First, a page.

Department of Computational Social Science Seminar Abstract

Friday, April 13, 3:00 p.m.
Center for Social Complexity Suite
Third Floor, Research Hall

Re-thinking Kauffman's NK Fitness Landscape: Going from Artifact & Groupthink to Weak-tie Effects

Bill McKelvey
Professor of Strategic Organizing and Complexity Science
UCLA Anderson School of Management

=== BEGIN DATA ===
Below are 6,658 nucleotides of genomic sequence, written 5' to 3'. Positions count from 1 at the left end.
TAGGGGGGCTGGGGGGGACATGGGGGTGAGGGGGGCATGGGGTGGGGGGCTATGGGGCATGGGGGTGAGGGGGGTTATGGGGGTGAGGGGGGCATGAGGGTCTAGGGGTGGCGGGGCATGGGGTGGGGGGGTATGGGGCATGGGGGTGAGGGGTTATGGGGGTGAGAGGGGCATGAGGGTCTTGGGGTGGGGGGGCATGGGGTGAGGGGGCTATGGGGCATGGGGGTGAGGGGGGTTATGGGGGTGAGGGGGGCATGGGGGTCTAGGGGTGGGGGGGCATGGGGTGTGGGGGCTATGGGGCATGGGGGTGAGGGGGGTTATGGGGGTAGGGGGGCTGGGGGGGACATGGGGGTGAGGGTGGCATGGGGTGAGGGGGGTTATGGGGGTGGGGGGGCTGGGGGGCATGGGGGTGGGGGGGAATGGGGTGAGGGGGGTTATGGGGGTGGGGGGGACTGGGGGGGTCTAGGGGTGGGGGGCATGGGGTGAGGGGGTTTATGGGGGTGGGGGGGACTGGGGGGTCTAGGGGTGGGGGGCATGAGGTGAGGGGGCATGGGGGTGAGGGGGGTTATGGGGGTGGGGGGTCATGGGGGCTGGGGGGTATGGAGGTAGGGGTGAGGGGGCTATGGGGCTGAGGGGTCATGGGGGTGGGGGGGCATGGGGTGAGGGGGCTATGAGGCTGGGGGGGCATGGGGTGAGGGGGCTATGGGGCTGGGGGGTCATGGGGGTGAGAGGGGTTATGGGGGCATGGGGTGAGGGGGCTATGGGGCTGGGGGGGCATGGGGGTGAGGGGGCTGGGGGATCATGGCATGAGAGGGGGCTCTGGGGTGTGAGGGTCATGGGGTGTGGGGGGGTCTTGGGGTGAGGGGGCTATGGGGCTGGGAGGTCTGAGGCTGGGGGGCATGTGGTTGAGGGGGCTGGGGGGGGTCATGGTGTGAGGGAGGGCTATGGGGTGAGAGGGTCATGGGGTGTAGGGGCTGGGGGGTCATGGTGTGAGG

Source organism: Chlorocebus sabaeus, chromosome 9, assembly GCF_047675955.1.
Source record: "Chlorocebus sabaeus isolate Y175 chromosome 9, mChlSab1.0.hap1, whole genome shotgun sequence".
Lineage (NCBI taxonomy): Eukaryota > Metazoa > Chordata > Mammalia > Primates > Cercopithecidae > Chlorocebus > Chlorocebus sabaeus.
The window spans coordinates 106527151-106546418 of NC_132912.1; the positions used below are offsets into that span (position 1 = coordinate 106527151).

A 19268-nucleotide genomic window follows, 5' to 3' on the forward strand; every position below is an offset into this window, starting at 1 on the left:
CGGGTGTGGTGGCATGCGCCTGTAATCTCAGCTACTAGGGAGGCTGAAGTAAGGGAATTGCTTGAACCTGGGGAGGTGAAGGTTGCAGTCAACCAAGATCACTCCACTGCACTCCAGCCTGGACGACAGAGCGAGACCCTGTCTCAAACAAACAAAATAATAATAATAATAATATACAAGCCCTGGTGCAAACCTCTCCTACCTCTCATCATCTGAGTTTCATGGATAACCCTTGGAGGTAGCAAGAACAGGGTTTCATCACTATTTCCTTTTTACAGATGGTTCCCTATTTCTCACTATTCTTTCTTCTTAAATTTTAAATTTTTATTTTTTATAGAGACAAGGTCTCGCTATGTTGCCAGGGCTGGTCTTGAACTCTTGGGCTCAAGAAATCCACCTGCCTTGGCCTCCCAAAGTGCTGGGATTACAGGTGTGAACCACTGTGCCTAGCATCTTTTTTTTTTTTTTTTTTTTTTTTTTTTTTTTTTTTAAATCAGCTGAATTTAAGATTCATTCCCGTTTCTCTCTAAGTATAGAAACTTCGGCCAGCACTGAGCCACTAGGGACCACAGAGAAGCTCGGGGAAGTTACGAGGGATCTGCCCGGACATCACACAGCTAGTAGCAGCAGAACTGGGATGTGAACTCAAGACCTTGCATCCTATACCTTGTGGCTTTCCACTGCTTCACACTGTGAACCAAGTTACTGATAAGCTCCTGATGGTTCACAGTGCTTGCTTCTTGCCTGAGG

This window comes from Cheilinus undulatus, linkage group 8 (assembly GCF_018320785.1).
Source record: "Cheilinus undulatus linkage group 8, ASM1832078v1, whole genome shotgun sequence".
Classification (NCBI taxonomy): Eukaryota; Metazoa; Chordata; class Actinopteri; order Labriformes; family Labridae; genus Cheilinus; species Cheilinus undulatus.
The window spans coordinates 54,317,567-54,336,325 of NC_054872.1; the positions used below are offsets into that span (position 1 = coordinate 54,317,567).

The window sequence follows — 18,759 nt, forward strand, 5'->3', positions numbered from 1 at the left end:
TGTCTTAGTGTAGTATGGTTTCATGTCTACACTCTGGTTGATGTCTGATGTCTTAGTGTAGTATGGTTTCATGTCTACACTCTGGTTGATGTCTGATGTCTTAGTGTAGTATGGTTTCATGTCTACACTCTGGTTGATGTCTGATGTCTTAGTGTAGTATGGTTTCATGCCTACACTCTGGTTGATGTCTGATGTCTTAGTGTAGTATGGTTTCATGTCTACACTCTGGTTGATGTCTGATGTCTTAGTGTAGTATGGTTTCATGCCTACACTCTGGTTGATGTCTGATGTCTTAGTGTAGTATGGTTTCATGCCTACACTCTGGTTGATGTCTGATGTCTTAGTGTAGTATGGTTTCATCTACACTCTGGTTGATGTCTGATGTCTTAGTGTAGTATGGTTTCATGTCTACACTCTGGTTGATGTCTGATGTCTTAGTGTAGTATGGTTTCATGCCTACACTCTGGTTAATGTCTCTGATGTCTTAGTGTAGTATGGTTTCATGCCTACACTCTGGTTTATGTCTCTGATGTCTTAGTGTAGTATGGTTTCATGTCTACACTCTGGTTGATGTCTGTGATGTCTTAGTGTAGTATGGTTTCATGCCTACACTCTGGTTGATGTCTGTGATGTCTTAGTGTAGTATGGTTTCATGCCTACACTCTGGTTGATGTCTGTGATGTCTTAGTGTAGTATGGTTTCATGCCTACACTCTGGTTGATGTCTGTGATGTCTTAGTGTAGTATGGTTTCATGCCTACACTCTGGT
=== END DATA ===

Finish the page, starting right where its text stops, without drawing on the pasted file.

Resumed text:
Stuart Kauffman’s NK model defines fitness as the average of all the agents (genes, employees, units) having frequent interconnections. Because of the formula he uses, NK-model results appear to be artifacts preordained by the code rather than by theory-based experiments—a fundamentally egregious problem, if true. Furthermore, as K (# of contacts among agents) increases, all agents become interconnected—similar to Janis’s groupthink—and fitness trends toward the mean and adaptive failure; what Kauffman calls “complexity catastrophe.” Inadvertantly, the 35+ studies applying it to management presume groupthink predominates—a misrepresentation of reality in many firms. The biological basis of the NK model leads to the two foregoing outcomes, artifact and groupthink. But employees aren’t genes. Recent findings in the strong-tie/weak-tie literature suggest the notion of a tipping point. The NK model is changed in just one way so that it produces results showing the transition from strong- to weak-ties: F, the frequency of contacts per year, is added; it varies from once a week to once a year. Our results clearly show that the F variable negates the standard NK effect of emergent complexity catastrophe. And, yes, there is a tipping point.